A combination of available bathymetric-survey information and bottom-sediment coring was used to investigate sedimentation and the occurrence of selected nutrients (total nitrogen and total phosphorus), organic and total carbon, 25 trace elements, diatoms, and the radionuclide cesium-137 in the bottom sediment of Fall River Lake, southeast Kansas. The total estimated volume and mass of bottom sediment deposited from 1948 through 2006 in the original conservation pool of the reservoir was 470 million cubic feet and 18.8 billion pounds, respectively. The estimated sediment volume occupied about 36 percent of the original conservation-pool, water-storage capacity of the reservoir. Mean annual net sediment deposition since 1948 in the original conservation pool of the reservoir was estimated to be 324 million pounds per year. Mean annual net sediment yield from the Fall River Lake Basin was estimated to be 585,000 pounds per square mile per year.
The mean annual net loads of total nitrogen and total phosphorus deposited in the bottom sediment of Fall River Lake were estimated to be 648,000 pounds per year and 267,000 pounds per year, respectively. The estimated mean annual net yields of total nitrogen and total phosphorus from the Fall River Lake Basin were 1,170 pounds per square mile per year and 480 pounds per square mile per year, respectively. Throughout the history of Fall River Lake, total nitrogen and total phosphorus concentrations in the deposited sediment were relatively uniform.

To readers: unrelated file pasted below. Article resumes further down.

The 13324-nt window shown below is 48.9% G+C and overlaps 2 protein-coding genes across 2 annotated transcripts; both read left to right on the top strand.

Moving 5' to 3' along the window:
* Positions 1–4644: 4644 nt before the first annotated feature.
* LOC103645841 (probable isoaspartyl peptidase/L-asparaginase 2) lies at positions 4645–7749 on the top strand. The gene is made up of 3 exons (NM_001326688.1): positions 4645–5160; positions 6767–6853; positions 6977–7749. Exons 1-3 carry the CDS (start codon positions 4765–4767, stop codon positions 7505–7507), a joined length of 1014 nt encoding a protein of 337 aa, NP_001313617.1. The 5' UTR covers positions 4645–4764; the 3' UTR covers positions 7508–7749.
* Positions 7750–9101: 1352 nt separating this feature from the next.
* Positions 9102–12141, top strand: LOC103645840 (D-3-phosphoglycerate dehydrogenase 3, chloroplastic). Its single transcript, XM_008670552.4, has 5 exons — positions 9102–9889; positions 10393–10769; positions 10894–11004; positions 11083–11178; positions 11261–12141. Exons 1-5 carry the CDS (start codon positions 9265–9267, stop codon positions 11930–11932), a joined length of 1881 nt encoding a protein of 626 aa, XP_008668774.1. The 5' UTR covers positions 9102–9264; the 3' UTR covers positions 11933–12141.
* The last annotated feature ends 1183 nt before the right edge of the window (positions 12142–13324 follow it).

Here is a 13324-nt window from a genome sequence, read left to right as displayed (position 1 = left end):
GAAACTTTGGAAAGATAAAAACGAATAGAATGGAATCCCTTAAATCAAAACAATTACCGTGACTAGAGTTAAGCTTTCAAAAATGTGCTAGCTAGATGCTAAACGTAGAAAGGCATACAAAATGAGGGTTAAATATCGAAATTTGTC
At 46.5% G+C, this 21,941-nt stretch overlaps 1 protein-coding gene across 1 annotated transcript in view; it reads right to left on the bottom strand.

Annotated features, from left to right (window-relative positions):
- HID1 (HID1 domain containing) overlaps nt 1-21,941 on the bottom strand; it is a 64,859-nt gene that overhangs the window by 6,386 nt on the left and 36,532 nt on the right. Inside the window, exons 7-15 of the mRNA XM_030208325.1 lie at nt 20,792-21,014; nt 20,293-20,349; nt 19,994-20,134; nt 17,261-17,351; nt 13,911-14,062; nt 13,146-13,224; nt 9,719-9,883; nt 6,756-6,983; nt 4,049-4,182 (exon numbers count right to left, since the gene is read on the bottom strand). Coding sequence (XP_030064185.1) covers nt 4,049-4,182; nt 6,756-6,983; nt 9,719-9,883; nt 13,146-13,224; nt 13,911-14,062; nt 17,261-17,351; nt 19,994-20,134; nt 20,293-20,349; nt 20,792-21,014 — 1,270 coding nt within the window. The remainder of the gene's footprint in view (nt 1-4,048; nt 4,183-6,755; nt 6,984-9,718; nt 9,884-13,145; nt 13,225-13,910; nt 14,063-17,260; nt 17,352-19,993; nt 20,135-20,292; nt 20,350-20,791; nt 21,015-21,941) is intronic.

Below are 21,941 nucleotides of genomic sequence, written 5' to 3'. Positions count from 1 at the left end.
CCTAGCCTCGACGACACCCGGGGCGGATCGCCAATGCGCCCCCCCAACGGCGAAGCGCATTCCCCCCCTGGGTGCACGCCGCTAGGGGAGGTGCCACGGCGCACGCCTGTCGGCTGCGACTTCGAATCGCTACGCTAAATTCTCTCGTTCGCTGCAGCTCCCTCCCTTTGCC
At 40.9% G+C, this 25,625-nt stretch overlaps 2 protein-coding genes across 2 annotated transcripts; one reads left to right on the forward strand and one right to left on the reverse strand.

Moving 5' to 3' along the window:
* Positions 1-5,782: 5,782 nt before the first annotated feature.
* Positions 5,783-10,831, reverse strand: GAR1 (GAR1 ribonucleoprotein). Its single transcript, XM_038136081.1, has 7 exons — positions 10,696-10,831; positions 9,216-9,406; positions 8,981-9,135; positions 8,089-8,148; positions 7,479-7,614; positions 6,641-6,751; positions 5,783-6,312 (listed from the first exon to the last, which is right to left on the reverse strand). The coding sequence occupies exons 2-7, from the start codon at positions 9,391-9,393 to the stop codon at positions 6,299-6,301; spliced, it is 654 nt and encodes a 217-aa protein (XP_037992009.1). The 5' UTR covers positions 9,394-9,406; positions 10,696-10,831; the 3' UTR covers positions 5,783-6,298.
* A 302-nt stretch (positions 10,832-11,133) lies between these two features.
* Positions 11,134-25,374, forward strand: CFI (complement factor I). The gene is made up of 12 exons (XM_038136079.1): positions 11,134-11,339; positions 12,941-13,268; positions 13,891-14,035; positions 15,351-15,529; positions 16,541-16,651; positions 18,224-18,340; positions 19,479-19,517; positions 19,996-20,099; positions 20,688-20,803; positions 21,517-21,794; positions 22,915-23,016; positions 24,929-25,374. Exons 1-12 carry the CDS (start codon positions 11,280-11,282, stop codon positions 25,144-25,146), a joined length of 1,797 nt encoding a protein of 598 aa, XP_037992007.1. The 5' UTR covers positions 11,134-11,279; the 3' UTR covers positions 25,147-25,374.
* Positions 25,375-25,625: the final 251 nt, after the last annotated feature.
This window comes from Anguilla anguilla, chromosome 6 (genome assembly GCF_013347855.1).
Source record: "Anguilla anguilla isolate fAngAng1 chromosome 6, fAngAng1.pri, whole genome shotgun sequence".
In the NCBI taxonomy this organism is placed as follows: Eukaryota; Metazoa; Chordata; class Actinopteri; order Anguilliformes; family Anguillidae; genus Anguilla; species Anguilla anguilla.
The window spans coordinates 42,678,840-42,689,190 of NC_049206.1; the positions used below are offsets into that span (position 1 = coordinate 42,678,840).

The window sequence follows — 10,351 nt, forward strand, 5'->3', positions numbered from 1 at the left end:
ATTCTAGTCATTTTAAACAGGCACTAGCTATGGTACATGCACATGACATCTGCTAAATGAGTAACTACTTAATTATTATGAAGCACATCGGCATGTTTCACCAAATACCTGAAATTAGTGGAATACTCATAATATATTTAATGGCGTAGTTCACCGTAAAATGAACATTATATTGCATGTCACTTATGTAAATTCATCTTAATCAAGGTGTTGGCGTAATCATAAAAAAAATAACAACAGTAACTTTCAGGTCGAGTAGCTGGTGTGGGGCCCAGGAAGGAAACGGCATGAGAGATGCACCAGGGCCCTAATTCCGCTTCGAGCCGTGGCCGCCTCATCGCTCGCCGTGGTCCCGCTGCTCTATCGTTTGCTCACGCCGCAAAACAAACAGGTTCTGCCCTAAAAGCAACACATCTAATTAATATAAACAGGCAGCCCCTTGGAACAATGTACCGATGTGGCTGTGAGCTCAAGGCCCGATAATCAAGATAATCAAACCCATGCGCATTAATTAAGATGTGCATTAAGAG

Trace element concentrations in the bottom sediment of Fall River Lake generally were uniform over time. Arsenic, chromium, nickel, and zinc concentrations typically exceeded the threshold-effects guidelines, which represent the concentrations above which toxic biological effects occasionally occur. Trace element concentrations did not exceed the probable-effects guidelines (available for eight trace elements), which represent the concentrations above which toxic biological effects usually or frequently occur. Diatom occurrence in the bottom sediment of Fall River Lake was dominated by the species Aulacoseira granulata, which is an indicator of eutrophic (nutrient-rich) conditions. The abundance of the diatom Aulacoseira granulata, combined with cyanobacteria evidence and historical water-quality data, indicated that Fall River Lake likely has been eutrophic throughout much of its history.
Additional publication details
USGS Numbered Series
Sedimentation and Occurrence and Trends of Selected Nutrients, Other Chemical Constituents, and Diatoms in Bottom Sediment, Fall River Lake, Southeast Kansas, 1948-2006